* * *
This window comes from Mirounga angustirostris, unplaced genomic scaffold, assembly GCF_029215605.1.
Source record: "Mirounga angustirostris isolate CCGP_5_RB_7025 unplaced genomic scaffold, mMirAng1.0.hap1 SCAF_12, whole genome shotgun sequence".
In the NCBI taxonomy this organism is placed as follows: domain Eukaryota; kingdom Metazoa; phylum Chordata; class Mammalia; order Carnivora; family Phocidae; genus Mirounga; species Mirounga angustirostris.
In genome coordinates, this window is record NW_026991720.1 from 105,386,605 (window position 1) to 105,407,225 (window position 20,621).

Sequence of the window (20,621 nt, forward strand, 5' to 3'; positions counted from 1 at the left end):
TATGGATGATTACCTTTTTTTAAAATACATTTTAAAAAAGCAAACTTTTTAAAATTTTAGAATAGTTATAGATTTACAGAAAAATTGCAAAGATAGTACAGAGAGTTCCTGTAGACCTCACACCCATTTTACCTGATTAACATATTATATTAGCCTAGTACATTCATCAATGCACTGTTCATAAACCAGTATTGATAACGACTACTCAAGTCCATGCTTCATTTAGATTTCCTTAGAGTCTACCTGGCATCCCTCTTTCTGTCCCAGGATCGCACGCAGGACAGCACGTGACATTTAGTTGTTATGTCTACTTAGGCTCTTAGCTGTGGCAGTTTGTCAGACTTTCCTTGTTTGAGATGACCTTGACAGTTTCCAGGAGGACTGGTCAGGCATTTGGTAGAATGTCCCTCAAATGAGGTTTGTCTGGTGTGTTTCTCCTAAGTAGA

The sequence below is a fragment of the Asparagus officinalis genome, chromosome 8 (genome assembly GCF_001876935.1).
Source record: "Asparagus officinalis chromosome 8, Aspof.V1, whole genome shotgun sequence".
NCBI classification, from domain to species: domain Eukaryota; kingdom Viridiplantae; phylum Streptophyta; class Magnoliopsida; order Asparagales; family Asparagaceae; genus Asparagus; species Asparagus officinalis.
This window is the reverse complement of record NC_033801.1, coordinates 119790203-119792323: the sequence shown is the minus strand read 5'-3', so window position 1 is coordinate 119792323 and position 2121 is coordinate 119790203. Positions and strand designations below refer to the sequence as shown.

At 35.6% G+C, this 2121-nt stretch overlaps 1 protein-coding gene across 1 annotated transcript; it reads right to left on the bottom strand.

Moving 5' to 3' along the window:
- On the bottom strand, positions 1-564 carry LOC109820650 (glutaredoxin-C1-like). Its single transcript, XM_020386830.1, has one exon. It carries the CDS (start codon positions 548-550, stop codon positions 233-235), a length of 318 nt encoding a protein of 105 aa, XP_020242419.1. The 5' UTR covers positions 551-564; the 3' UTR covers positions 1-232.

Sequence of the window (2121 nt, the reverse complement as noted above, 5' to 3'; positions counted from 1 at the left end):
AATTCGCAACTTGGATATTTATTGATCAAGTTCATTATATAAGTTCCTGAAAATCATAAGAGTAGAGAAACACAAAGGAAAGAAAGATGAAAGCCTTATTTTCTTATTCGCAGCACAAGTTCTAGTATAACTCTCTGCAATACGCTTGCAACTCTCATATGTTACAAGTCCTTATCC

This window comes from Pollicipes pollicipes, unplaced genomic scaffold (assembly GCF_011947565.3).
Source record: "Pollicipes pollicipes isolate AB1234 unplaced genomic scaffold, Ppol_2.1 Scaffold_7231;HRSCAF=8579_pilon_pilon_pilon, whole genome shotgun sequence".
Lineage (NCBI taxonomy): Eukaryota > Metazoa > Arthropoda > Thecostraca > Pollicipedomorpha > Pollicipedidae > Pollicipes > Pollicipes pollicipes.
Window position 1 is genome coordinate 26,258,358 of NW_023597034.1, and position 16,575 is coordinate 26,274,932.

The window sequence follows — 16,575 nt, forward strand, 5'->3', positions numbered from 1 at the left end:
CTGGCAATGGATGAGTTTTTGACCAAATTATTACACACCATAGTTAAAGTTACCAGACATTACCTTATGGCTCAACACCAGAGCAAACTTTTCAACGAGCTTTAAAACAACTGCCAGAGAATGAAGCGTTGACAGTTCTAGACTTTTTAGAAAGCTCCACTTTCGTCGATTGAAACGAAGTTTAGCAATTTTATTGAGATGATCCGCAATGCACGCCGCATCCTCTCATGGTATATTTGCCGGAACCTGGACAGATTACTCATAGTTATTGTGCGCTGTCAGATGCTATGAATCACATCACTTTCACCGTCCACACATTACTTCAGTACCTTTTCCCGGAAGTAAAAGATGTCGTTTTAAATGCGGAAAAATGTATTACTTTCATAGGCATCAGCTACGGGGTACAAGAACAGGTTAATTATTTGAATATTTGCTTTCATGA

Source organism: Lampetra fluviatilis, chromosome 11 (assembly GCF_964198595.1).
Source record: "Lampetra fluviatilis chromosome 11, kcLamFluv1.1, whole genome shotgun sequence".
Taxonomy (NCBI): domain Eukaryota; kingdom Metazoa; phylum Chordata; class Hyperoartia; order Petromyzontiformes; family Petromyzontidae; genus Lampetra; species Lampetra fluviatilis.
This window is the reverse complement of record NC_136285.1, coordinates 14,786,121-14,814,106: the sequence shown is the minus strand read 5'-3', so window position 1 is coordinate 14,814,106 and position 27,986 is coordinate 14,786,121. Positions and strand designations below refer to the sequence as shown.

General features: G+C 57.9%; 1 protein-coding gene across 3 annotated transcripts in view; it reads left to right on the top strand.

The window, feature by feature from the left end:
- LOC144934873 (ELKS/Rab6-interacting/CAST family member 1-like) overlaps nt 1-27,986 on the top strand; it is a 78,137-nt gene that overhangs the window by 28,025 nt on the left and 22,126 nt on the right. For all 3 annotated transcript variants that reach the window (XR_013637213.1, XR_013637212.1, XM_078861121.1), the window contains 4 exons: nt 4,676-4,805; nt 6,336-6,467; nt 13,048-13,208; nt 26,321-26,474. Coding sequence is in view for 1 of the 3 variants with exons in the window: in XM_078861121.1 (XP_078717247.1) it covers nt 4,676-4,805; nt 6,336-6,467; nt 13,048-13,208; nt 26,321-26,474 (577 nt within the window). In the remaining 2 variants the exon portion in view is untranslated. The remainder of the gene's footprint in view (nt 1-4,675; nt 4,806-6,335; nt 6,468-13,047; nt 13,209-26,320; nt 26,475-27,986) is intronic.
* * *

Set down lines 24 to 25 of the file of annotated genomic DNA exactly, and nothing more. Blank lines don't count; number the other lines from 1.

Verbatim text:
Taxonomy (NCBI): domain Eukaryota; kingdom Metazoa; phylum Chordata; class Hyperoartia; order Petromyzontiformes; family Petromyzontidae; genus Lampetra; species Lampetra fluviatilis.
This window is the reverse complement of record NC_136285.1, coordinates 14,786,121-14,814,106: the sequence shown is the minus strand read 5'-3', so window position 1 is coordinate 14,814,106 and position 27,986 is coordinate 14,786,121. Positions and strand designations below refer to the sequence as shown.